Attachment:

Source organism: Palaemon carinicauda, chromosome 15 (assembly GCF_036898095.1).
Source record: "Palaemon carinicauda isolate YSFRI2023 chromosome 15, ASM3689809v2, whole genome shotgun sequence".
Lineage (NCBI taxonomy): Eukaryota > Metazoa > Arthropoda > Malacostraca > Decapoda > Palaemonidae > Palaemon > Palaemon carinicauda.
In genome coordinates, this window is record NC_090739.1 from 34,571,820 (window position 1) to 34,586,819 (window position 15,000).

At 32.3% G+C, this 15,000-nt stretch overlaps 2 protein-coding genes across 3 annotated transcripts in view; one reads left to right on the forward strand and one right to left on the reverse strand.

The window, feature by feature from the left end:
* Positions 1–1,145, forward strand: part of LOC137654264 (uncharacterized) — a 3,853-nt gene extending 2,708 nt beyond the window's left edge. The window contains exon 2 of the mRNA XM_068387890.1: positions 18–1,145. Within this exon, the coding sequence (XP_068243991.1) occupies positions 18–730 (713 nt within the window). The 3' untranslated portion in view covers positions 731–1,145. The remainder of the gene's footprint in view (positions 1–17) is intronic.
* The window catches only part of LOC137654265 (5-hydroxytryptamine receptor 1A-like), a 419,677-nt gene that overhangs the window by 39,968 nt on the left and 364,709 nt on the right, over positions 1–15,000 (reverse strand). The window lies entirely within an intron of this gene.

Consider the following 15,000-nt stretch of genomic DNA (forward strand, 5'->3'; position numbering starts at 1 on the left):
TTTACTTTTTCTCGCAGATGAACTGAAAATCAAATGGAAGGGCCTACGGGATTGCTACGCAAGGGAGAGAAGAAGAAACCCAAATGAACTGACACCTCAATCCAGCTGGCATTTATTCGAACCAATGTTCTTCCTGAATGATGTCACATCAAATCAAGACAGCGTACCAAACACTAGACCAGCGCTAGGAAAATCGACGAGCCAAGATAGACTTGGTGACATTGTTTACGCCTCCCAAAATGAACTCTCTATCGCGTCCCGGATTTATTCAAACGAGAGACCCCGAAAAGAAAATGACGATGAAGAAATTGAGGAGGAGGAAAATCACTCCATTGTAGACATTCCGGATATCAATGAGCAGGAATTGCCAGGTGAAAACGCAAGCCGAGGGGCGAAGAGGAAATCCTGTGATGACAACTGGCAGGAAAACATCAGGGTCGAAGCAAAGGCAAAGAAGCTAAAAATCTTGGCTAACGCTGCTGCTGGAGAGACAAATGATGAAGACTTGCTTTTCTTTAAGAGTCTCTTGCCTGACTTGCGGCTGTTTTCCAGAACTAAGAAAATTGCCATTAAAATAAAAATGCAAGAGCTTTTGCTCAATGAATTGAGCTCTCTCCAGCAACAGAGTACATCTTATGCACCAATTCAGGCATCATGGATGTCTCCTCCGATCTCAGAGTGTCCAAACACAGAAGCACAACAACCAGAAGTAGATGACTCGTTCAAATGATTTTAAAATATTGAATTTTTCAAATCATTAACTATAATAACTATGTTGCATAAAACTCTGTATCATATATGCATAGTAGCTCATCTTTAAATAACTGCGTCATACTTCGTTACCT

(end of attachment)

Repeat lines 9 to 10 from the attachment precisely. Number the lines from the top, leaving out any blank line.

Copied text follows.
Consider the following 15,000-nt stretch of genomic DNA (forward strand, 5'->3'; position numbering starts at 1 on the left):
TTTACTTTTTCTCGCAGATGAACTGAAAATCAAATGGAAGGGCCTACGGGATTGCTACGCAAGGGAGAGAAGAAGAAACCCAAATGAACTGACACCTCAATCCAGCTGGCATTTATTCGAACCAATGTTCTTCCTGAATGATGTCACATCAAATCAAGACAGCGTACCAAACACTAGACCAGCGCTAGGAAAATCGACGAGCCAAGATAGACTTGGTGACATTGTTTACGCCTCCCAAAATGAACTCTCTATCGCGTCCCGGATTTATTCAAACGAGAGACCCCGAAAAGAAAATGACGATGAAGAAATTGAGGAGGAGGAAAATCACTCCATTGTAGACATTCCGGATATCAATGAGCAGGAATTGCCAGGTGAAAACGCAAGCCGAGGGGCGAAGAGGAAATCCTGTGATGACAACTGGCAGGAAAACATCAGGGTCGAAGCAAAGGCAAAGAAGCTAAAAATCTTGGCTAACGCTGCTGCTGGAGAGACAAATGATGAAGACTTGCTTTTCTTTAAGAGTCTCTTGCCTGACTTGCGGCTGTTTTCCAGAACTAAGAAAATTGCCATTAAAATAAAAATGCAAGAGCTTTTGCTCAATGAATTGAGCTCTCTCCAGCAACAGAGTACATCTTATGCACCAATTCAGGCATCATGGATGTCTCCTCCGATCTCAGAGTGTCCAAACACAGAAGCACAACAACCAGAAGTAGATGACTCGTTCAAATGATTTTAAAATATTGAATTTTTCAAATCATTAACTATAATAACTATGTTGCATAAAACTCTGTATCATATATGCATAGTAGCTCATCTTTAAATAACTGCGTCATACTTCGTTACCT